West March English.
As the turbulent reign of King Henry VIII gave way to the rule of
Elizabeth Tudor, John Maxwell - a loyal supporter of Mary, Queen of
Scots - inevitably found himself drawn into the wider sphere of the
How he fared with Mary's suitors, courtiers and enemies, and his
courtship of the beautiful Agnes Herries, forms the fascinating subject
of Nigel Tranter's captivating novel.
fifteen-year-old James Stewart was crowned James IV of Scotland. From
those inauspicious beginnings, the inexperienced boy-king was to become
one of the finest and most popular kings in Scotland's history, leading
his people bravely through some of the nation's most dramatic and
colourful years. Bold, vigorous, headstrong and romantic, he inspired
great loyalty from men, and passionate love from women. So great was his
people's affection that the bravest and best of Scotland's young men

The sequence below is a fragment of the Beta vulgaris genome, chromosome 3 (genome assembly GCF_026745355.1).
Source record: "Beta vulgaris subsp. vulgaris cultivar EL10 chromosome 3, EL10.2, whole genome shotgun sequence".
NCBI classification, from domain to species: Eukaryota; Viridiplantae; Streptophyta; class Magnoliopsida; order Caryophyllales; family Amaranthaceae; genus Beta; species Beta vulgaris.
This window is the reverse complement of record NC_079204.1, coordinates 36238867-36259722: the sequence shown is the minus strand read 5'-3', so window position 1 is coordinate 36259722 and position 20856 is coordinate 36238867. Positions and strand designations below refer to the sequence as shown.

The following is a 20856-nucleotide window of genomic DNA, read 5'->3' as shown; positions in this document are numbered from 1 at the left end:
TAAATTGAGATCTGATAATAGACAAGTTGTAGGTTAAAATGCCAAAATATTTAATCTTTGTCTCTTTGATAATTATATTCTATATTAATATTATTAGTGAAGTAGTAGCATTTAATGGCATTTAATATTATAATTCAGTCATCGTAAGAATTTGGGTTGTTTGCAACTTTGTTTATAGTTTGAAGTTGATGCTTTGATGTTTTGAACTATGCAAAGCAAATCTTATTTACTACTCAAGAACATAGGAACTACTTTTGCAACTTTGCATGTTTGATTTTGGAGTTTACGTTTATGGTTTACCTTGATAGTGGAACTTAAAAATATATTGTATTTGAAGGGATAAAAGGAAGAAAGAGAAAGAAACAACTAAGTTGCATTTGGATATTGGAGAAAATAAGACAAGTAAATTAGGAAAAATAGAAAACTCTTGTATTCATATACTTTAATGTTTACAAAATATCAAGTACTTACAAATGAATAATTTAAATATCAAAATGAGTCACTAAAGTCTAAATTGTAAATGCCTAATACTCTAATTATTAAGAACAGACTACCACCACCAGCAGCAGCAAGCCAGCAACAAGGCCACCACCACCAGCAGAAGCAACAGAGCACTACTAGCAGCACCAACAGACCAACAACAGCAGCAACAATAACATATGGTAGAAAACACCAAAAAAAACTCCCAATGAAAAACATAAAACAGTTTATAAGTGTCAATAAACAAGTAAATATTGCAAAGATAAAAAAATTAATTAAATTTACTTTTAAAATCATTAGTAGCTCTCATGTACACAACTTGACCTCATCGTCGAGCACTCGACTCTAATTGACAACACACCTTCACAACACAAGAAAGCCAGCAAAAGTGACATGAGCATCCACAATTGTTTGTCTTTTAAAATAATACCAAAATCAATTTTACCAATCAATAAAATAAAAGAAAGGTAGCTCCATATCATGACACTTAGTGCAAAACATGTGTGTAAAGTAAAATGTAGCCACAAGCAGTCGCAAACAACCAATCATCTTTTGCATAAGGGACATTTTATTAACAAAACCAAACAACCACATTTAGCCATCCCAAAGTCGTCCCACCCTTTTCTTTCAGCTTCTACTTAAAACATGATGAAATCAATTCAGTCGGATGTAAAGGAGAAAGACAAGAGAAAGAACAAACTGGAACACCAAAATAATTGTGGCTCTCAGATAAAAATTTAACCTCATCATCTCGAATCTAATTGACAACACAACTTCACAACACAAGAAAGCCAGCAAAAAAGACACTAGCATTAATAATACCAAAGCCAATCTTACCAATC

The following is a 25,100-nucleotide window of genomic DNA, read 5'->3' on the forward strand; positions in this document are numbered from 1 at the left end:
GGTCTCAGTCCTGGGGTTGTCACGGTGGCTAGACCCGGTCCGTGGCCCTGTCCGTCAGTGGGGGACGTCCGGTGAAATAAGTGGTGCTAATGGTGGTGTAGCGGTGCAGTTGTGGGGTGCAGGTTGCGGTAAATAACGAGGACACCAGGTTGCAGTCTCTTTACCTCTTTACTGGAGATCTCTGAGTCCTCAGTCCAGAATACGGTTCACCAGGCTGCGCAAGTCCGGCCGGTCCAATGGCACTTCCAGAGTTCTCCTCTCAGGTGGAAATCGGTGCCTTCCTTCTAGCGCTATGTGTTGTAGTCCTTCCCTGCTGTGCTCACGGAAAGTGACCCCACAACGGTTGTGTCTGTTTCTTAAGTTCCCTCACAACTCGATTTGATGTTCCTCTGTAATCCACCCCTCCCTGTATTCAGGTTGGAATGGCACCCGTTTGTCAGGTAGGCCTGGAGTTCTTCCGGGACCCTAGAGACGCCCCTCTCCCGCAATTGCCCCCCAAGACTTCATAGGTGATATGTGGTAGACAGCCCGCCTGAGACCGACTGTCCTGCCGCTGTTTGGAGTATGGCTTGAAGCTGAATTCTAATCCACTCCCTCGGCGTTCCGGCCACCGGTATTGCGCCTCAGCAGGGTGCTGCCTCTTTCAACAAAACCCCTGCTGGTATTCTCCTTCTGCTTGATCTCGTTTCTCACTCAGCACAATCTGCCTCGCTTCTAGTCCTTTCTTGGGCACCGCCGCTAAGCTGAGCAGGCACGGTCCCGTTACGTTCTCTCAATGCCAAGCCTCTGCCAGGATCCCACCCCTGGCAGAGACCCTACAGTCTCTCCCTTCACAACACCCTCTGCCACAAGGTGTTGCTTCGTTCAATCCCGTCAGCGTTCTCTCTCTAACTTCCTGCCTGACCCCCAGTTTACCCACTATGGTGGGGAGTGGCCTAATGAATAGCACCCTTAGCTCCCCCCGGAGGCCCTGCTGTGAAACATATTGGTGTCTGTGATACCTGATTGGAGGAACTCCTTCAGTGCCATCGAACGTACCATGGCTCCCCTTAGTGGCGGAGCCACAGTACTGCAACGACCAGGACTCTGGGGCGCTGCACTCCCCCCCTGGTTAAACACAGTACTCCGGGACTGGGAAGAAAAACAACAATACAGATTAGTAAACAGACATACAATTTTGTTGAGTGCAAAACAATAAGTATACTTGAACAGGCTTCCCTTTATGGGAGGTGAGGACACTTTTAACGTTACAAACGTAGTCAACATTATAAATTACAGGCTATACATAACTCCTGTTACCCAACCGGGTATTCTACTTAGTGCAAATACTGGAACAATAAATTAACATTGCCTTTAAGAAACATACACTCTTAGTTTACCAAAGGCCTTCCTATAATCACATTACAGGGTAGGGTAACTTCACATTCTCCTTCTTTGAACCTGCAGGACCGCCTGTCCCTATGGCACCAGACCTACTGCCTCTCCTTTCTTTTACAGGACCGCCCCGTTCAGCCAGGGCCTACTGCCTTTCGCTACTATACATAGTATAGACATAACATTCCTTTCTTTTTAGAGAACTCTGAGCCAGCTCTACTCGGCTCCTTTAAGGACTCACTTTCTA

finally laid down their lives for him - at the tragic Field of Flodden.
Accomplished lover, able king, complex personality, James IV of Scotland
is brought to memorable life in Nigel Tranter's compelling tale of
drama, intrigue and treachery.
of England, far-reaching changes take place in the two realms.
David Murray, the young son of Sir Andrew, a Perthshire laird, has no aspirations
to greatness. Then a chance encounter with King James the Sixth leads to him
becoming Cup Bearer and Master of the Horse to his young liege. Together with
James's foster brother John Erskine, Master of Mar, the three men enter a new
era of political intrigue and dynastic manoeuvring.
backward, patriarchal, strife-ridden country and, against all the odds,